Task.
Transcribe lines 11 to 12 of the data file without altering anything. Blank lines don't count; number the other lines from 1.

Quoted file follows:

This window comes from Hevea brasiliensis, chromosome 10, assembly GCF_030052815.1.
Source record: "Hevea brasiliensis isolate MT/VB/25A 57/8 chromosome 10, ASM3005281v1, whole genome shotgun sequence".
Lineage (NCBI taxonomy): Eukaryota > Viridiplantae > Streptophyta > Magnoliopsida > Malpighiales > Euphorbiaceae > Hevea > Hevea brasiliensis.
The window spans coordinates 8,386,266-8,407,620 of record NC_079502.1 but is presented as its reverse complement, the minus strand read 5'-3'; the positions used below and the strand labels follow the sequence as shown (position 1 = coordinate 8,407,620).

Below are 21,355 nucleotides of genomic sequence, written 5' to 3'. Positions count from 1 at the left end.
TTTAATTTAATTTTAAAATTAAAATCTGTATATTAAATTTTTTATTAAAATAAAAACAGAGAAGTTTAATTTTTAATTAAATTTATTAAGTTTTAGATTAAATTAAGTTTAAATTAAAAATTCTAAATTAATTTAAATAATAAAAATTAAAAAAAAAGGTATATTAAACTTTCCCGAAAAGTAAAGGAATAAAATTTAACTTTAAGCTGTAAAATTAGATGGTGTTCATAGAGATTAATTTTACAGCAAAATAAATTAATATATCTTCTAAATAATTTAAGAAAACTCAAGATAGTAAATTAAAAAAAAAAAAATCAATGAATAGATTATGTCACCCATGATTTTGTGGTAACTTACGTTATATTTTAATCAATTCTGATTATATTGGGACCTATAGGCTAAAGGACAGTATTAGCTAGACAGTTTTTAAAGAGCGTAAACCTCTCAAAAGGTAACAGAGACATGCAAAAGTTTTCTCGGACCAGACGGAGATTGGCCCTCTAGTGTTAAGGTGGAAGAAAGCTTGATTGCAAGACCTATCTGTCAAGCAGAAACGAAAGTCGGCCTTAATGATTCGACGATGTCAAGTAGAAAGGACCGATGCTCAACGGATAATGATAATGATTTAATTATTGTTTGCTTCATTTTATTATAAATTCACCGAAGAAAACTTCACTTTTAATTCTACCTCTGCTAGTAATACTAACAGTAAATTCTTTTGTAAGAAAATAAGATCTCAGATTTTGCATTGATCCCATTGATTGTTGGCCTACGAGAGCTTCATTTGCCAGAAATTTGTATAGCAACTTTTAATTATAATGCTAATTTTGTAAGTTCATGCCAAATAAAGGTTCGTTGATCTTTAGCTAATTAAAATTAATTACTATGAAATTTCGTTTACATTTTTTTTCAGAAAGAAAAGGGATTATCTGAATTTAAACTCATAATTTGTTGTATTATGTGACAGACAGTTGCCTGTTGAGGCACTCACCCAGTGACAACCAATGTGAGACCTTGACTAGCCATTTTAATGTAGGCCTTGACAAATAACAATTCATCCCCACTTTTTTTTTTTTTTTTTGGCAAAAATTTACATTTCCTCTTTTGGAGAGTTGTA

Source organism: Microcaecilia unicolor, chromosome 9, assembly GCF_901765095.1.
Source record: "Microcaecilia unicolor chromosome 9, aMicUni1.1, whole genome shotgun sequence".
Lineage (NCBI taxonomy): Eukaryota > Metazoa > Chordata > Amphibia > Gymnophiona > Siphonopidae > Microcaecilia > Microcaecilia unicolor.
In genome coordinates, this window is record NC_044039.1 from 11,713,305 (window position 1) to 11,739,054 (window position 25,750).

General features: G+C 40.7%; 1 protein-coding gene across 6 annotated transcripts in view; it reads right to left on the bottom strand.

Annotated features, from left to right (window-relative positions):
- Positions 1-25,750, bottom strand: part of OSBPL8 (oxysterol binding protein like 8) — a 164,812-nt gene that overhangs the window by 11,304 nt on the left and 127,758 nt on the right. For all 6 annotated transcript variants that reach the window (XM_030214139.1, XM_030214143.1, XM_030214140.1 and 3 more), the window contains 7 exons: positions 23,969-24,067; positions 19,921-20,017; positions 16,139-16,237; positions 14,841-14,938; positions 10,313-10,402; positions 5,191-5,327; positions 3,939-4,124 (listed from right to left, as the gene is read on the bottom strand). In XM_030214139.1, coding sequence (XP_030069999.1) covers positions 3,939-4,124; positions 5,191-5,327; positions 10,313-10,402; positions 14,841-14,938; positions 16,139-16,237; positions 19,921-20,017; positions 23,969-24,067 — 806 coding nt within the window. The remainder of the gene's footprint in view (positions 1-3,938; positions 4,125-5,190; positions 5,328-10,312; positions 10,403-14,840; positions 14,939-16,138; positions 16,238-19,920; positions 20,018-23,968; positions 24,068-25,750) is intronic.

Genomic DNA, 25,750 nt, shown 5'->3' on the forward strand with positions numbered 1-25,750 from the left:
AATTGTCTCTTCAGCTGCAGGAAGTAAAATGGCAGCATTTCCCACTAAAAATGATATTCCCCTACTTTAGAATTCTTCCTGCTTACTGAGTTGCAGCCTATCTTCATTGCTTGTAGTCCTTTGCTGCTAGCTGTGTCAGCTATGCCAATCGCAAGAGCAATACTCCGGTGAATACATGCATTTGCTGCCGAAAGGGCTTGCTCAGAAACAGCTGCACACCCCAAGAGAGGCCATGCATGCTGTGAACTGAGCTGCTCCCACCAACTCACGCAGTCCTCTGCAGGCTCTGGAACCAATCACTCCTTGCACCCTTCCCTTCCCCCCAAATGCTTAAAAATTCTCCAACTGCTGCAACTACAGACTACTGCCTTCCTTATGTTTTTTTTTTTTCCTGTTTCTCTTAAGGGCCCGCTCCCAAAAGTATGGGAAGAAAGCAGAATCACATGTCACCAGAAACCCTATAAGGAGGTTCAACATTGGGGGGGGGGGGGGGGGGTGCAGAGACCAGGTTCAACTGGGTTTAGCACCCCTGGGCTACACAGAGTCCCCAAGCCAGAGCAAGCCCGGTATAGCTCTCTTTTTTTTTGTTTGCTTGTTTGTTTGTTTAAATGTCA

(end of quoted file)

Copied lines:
General features: G+C 40.7%; 1 protein-coding gene across 6 annotated transcripts in view; it reads right to left on the bottom strand.

Annotated features, from left to right (window-relative positions):